• Low share price (c. $4) –at a price of sub $10, this is likely to have less institutional following, creating better value play and opportunity for patient investors.  
  • Similar situation to Facet Biotech (spin-off from PDL Biopharma in 2008) – acquired by Abbott for $722million (and EV + $450million). Immediately pre-acquisition, Facet was valued at about $380million ($272 million cash, $100+ million EV), giving shareholders who owned in advance of announcement a 60%+ return. Included pipeline of late ph II for MS spasticity, mid to early stage clinical cancer pipeline. Key difference was that Facet had already rebuffed acquisition offers from Biogen Idec (and had lead compound partnered with Biogen Idec) and was publicly “in play” according to SEC filings, with advisers appointed.

MYRX negative points:

  • Management incentivisation typical of loss making biotechs – largely pay, bonus and stock awards, but senior management actually holding limited equity. CEO, Adrian Hobden, has 163,000 shares as of April 2010, market value around $800k. Historically, he seems to treat options largely as salary – acquiring largely to exercise. Probably not an undue concern though, since unwise to have so much personal wealth in a biotech (compared to an incentivised manager in a profitable co. – indeed he owns 234,000 shares in MYGN, market value around $5.5million).
  • Still a loss making biotech, with prospect that any of the pipeline programs could fail at any time. Though, even if this happened, currently there is a negative value ascribed to all programs, so much would have to go wrong before it sunk further below cash value (though as time passes, cash burn does mean cash value will fall).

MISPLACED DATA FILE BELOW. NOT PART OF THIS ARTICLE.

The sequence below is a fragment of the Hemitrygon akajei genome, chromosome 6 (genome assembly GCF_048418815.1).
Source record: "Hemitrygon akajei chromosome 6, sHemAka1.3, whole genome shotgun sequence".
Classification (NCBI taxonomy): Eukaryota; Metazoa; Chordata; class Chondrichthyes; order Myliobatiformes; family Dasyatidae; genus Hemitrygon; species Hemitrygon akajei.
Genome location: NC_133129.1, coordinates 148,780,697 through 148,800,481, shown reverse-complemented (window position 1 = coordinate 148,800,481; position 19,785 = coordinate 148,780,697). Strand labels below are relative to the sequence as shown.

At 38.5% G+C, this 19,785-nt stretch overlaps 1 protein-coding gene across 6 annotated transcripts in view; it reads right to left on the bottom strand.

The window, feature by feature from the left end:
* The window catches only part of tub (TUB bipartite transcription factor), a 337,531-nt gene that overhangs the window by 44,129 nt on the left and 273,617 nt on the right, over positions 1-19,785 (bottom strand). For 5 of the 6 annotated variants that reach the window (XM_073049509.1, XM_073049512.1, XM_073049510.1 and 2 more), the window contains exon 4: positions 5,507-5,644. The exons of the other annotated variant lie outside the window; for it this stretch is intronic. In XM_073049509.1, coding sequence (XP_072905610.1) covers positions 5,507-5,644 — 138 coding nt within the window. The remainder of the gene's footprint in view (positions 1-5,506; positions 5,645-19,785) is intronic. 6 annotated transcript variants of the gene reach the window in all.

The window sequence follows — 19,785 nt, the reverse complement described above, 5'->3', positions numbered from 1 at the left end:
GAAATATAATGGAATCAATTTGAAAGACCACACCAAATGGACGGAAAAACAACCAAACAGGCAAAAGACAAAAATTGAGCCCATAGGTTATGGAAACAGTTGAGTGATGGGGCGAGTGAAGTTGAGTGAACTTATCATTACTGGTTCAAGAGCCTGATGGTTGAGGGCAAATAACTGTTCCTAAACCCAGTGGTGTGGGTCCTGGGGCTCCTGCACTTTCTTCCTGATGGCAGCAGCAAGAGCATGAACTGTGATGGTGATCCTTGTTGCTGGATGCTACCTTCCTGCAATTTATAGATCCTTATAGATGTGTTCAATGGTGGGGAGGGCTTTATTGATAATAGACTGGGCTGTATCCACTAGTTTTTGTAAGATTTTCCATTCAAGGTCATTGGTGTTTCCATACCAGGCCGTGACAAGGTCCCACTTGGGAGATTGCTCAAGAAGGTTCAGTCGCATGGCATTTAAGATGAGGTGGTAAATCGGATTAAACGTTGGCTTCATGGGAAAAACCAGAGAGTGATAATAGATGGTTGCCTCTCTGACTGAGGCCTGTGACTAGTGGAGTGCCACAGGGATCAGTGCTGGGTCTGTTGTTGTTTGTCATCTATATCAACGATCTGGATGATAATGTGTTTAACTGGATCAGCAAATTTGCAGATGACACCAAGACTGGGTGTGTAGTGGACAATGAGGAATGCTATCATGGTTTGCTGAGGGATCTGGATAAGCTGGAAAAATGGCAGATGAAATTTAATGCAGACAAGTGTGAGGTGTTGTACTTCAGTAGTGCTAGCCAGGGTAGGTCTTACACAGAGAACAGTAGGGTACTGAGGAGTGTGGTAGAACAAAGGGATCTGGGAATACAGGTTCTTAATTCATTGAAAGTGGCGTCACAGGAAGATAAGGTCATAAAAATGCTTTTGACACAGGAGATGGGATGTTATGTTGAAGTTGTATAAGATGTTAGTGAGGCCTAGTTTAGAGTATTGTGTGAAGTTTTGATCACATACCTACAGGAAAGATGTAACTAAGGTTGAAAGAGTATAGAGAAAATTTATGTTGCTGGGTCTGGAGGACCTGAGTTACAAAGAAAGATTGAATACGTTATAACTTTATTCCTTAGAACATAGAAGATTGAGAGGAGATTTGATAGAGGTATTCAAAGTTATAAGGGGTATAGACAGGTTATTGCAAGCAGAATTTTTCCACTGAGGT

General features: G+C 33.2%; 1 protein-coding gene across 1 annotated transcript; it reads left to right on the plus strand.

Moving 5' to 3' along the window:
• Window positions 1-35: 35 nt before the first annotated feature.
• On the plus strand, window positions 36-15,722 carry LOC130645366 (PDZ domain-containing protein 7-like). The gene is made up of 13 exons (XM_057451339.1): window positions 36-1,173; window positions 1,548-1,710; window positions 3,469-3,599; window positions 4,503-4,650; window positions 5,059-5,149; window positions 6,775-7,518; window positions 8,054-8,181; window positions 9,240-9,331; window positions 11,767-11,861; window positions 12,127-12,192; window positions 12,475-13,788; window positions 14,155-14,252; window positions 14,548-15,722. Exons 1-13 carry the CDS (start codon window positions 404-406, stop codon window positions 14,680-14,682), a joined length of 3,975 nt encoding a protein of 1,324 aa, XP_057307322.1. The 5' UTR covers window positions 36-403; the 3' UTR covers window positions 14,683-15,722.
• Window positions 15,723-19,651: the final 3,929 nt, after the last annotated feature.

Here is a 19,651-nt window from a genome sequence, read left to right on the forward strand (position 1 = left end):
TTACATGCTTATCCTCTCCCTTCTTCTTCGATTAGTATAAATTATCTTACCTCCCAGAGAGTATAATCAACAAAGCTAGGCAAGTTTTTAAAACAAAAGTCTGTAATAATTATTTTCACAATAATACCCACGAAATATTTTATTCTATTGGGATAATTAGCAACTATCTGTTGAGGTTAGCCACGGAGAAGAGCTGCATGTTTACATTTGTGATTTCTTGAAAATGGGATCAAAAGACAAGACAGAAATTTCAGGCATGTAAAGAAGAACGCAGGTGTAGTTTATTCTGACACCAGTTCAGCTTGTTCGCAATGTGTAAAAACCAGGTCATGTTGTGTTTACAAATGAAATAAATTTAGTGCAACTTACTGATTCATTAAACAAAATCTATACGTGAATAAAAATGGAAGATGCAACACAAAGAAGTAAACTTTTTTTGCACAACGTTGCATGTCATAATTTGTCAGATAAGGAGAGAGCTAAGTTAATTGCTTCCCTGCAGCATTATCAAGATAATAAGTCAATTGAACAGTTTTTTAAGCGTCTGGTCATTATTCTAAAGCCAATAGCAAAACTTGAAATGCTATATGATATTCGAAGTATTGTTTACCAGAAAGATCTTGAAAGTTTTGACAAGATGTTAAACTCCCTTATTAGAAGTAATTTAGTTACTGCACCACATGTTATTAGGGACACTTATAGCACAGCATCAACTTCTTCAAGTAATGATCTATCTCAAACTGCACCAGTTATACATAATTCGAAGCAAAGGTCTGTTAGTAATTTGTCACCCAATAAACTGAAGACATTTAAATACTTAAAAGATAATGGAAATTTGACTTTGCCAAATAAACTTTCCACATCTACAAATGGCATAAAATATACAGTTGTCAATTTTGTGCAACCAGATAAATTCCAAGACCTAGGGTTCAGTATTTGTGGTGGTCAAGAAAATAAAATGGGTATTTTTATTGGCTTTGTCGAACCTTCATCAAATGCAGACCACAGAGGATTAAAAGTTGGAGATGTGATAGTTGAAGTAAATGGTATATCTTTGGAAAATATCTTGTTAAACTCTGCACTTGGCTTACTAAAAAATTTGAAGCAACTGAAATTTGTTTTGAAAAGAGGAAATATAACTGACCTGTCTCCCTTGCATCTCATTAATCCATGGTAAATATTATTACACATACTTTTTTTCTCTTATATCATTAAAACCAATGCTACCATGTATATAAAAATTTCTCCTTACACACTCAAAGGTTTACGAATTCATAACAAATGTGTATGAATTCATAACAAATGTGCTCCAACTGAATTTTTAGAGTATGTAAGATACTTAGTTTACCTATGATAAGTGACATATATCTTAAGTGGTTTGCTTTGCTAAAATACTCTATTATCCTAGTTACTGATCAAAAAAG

• Recent pursuit of merger with Javelin Pharmaceuticals (AMEX: JAV) nixed at late stage. Javelin had a NDA stage pain product (Duraject). Javelin instead accepted a substantially higher offer from Hospira (NYSE: HSP), utilising cash instead of MYRX’s proposed paper transaction. This would have been a useful add-on with near term sales potential, but doesn’t limit options for MYRX going forward. Also, by withdrawing from the deal, Javelin will pay MYRX a termination fee and related expenses of $4.4 million.
  • This is likely to be a volatile ride. The shares are currently in a downtrend, and could well fall further before any potential recovery. Though, at the current price there does seem to be good value.